“Remember, Halloween can be scary for pets because of the amount of people in costumes flooding the neighborhood streets and your home,” says Zabell. “Keep your pet in a separate room of the house, away from the front door, so they don’t attempt an escape.” (This is also a good time to make sure your pets’ ID tags and microchips are up-to-date!)
Pets with noise-related anxiety are particularly prone to doorbell stress, notes Zabell. If your pet struggles with loud noises, talk to your veterinarian about how to keep them more comfortable on Halloween.
If your Halloween celebration includes any boozy brews, keep all glasses and punch bowls out of reach of any four-legged guests. Alcohol is toxic to pets, and sweet holiday cocktails may be particularly interesting to them, warns Flint.
“We’ve noticed that dogs especially seem to like creamy drinks like White Russians, but some pets will readily drink unattended glasses of beer, wine, and other alcoholic drinks if given the opportunity,” she says.
If pets ingest enough alcohol, they can develop symptoms of drunkenness, such as incoordination, sleepiness, weakness, and vomiting. Large ingestions can also cause more dangerous symptoms such as low blood sugar, low body temperature, and changes in heart rate, breathing, and blood pressure.
The good news? If your pet bites into a plastic glow stick or piece of glow jewelry, there’s likely nothing to worry about. The popular Halloween accessories aren’t toxic, says Flint. However, the liquid does taste extremely bitter, which can cause alarming reactions.
“Many dogs and cats become upset about the bad tastes in their mouths and will run around the house drooling and foaming,” says Flint. “We have had some poor pet owners wake up in the middle of the night to an upset, glowing cat in their bed that is profusely drooling glow-in-the-dark saliva!”
If you see your pet nibbling at a glow stick, Flint advises feeding a tasty snack to help ease the bitter taste. Then take your pet into a dark room—if their fur is glowing, consider a bath so they don’t groom the liquid off.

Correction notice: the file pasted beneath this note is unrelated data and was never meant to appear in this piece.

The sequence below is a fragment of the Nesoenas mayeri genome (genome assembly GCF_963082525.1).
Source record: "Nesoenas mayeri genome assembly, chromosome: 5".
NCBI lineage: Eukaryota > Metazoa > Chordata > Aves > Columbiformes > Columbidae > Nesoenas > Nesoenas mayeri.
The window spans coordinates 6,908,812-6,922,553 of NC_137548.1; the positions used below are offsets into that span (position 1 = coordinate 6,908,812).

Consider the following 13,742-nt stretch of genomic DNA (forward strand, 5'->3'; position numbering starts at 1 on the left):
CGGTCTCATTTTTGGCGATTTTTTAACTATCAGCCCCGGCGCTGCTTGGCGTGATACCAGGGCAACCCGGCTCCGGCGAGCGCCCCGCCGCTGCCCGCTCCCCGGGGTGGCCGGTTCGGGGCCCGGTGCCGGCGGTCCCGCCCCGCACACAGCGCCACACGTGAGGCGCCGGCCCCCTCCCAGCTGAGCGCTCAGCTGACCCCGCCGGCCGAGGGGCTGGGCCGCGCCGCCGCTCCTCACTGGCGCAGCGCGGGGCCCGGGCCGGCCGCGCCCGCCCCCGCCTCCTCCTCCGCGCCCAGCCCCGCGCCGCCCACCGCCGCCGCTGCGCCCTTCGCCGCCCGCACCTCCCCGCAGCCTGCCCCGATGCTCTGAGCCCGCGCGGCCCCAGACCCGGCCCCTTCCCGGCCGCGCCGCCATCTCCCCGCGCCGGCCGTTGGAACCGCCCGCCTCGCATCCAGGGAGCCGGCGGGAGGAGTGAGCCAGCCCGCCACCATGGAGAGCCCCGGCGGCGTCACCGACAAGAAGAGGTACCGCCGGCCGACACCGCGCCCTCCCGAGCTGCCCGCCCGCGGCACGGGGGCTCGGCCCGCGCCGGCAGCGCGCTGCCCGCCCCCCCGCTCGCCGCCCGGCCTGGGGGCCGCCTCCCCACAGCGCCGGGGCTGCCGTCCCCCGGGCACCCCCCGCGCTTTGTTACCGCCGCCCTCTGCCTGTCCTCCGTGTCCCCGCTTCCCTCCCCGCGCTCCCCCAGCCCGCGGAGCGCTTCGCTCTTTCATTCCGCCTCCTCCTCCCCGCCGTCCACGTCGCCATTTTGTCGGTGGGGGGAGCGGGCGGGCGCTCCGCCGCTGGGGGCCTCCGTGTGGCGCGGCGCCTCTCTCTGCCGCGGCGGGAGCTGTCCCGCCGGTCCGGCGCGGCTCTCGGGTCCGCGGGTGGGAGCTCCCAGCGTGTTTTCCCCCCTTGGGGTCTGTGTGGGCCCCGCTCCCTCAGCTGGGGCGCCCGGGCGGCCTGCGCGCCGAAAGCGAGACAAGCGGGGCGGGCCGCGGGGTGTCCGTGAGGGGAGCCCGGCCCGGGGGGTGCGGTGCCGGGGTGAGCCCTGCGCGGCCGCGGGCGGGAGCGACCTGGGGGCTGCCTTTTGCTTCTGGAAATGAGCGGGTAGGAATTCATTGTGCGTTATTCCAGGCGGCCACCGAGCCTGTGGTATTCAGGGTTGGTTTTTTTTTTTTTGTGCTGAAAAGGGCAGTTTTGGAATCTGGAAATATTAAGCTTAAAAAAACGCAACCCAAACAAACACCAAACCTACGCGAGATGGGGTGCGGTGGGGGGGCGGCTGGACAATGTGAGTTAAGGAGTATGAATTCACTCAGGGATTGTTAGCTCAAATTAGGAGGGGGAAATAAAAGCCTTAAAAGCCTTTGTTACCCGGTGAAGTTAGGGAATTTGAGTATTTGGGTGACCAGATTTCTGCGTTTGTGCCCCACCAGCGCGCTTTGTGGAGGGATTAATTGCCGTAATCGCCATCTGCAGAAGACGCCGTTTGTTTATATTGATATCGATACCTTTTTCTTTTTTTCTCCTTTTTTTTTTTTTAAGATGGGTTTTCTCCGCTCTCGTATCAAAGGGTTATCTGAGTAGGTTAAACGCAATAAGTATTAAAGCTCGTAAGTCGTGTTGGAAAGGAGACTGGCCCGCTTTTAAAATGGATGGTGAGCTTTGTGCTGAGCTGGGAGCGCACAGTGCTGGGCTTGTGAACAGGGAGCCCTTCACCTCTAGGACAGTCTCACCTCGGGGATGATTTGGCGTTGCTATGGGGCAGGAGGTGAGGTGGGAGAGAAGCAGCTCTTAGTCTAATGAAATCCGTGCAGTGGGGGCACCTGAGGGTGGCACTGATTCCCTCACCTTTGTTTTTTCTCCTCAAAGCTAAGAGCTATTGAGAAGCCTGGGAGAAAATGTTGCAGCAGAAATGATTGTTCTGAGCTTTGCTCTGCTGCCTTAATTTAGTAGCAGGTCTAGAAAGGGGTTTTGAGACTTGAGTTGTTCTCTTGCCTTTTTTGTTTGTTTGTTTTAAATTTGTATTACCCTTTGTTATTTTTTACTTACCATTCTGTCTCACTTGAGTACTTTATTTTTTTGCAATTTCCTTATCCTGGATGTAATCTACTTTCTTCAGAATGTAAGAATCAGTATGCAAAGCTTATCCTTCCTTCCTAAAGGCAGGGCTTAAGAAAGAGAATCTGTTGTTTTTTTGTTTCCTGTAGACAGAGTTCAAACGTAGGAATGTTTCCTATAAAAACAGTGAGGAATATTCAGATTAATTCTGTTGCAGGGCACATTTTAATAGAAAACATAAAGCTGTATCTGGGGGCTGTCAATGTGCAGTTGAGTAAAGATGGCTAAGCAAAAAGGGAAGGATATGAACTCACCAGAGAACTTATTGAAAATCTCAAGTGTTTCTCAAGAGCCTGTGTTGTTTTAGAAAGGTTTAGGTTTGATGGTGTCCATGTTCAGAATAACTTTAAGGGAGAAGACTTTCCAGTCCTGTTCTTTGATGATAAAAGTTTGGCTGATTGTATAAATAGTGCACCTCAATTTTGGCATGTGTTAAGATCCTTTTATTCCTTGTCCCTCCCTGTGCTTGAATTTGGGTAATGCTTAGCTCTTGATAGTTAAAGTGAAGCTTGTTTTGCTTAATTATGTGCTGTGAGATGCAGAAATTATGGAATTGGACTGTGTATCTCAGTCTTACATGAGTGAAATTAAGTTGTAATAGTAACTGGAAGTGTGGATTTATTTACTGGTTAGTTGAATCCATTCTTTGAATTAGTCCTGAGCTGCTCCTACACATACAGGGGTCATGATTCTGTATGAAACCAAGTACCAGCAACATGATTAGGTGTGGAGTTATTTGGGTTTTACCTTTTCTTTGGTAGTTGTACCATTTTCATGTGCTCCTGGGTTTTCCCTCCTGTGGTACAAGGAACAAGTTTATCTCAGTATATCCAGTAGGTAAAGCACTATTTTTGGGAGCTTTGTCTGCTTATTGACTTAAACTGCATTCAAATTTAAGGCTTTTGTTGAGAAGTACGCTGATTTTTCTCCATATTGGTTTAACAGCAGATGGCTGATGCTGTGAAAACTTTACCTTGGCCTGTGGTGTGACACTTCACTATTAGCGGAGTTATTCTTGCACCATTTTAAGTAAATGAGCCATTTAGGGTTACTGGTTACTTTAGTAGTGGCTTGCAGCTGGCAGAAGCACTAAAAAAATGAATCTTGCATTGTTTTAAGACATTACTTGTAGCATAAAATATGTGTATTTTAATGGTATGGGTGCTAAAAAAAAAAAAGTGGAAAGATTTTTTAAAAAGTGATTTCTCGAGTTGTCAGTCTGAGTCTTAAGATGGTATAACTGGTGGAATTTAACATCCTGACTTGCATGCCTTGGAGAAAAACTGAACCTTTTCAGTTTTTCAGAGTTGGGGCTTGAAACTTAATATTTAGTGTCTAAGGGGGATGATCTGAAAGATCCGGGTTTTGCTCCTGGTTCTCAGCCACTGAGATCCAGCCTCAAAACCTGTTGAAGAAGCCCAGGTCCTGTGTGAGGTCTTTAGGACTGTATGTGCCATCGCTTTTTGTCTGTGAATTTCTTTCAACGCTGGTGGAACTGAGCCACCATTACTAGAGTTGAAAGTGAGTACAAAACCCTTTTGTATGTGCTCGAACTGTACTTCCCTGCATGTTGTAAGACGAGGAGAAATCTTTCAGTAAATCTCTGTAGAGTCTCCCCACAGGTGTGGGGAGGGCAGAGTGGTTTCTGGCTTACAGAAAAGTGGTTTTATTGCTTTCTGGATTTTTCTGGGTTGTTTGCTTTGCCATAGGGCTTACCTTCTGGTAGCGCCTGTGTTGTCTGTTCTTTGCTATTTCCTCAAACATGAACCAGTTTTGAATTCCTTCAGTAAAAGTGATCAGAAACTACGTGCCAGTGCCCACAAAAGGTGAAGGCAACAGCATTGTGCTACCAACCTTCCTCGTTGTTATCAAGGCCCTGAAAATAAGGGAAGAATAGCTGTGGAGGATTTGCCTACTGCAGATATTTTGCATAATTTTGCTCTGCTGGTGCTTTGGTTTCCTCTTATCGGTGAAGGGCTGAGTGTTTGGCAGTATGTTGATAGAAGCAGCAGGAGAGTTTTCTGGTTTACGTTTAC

Pumpkins are non-toxic to pets, so if your dog indulges in a nibble, there’s nothing to worry about. That said, there are a couple pumpkin predicaments to keep in mind. Enthusiastic chewers may swallow large pieces or even a stem, which could cause a dangerous intestinal blockage, warns Flint.
Additionally, pumpkins past their prime should be disposed of immediately. “Very moldy or composted pumpkins can grow molds called tremorgenic mycotoxins,” says Flint. “These molds can cause dogs to develop whole body tremors, as well as vomiting and diarrhea.”
And of course, never let your pets paw around a lit jack-o’-lantern.
In addition to pumpkins, other Halloween décor can be extremely interesting—and potentially dangerous—to pets. “Owners need to watch their pets around festive decorations,” says Campbell. “Lights and electrical cords can be appealing to pets, so be sure they are unplugged when you’re not home to avoid electrical shock.”
Additional Halloween dangers for cats include decorations with tempting tinsel (which can cause damage to the intestinal tract if consumed) and candles. Even when seemingly well out of reach, lit candles have a way of inspiring curious cats to get creative.
When it comes to dogs and cats, All Hallows’ Eve can be scary. To keep pets safe on Halloween, be mindful of candy, cocktails, decorations, and the night’s hustle and bustle. Wishing you a happy holiday with many treats and no tricks!